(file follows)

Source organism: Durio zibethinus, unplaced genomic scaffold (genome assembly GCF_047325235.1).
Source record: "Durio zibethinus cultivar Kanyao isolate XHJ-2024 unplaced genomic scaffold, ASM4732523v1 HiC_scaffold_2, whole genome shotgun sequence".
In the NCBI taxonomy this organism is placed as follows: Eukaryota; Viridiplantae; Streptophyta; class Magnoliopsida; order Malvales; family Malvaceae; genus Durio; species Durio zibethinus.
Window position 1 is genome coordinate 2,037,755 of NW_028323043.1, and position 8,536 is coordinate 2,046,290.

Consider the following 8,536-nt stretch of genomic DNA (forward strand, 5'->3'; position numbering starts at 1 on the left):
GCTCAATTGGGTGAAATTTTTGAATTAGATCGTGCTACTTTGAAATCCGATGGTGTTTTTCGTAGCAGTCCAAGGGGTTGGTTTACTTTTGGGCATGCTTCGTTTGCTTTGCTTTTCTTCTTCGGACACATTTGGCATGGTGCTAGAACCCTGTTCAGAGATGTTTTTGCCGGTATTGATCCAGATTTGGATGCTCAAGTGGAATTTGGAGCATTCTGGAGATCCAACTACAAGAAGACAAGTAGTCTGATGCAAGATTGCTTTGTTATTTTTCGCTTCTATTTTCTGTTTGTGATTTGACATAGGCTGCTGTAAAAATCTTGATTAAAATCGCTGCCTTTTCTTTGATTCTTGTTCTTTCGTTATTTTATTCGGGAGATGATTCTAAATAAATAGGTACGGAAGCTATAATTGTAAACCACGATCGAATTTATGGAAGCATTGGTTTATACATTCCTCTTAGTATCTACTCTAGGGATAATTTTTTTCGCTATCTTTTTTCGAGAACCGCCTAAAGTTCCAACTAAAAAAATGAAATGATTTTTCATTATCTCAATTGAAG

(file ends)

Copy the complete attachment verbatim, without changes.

Source organism: Durio zibethinus, unplaced genomic scaffold (genome assembly GCF_047325235.1).
Source record: "Durio zibethinus cultivar Kanyao isolate XHJ-2024 unplaced genomic scaffold, ASM4732523v1 HiC_scaffold_2, whole genome shotgun sequence".
In the NCBI taxonomy this organism is placed as follows: Eukaryota; Viridiplantae; Streptophyta; class Magnoliopsida; order Malvales; family Malvaceae; genus Durio; species Durio zibethinus.
Window position 1 is genome coordinate 2,037,755 of NW_028323043.1, and position 8,536 is coordinate 2,046,290.

Consider the following 8,536-nt stretch of genomic DNA (forward strand, 5'->3'; position numbering starts at 1 on the left):
GCTCAATTGGGTGAAATTTTTGAATTAGATCGTGCTACTTTGAAATCCGATGGTGTTTTTCGTAGCAGTCCAAGGGGTTGGTTTACTTTTGGGCATGCTTCGTTTGCTTTGCTTTTCTTCTTCGGACACATTTGGCATGGTGCTAGAACCCTGTTCAGAGATGTTTTTGCCGGTATTGATCCAGATTTGGATGCTCAAGTGGAATTTGGAGCATTCTGGAGATCCAACTACAAGAAGACAAGTAGTCTGATGCAAGATTGCTTTGTTATTTTTCGCTTCTATTTTCTGTTTGTGATTTGACATAGGCTGCTGTAAAAATCTTGATTAAAATCGCTGCCTTTTCTTTGATTCTTGTTCTTTCGTTATTTTATTCGGGAGATGATTCTAAATAAATAGGTACGGAAGCTATAATTGTAAACCACGATCGAATTTATGGAAGCATTGGTTTATACATTCCTCTTAGTATCTACTCTAGGGATAATTTTTTTCGCTATCTTTTTTCGAGAACCGCCTAAAGTTCCAACTAAAAAAATGAAATGATTTTTCATTATCTCAATTGAAG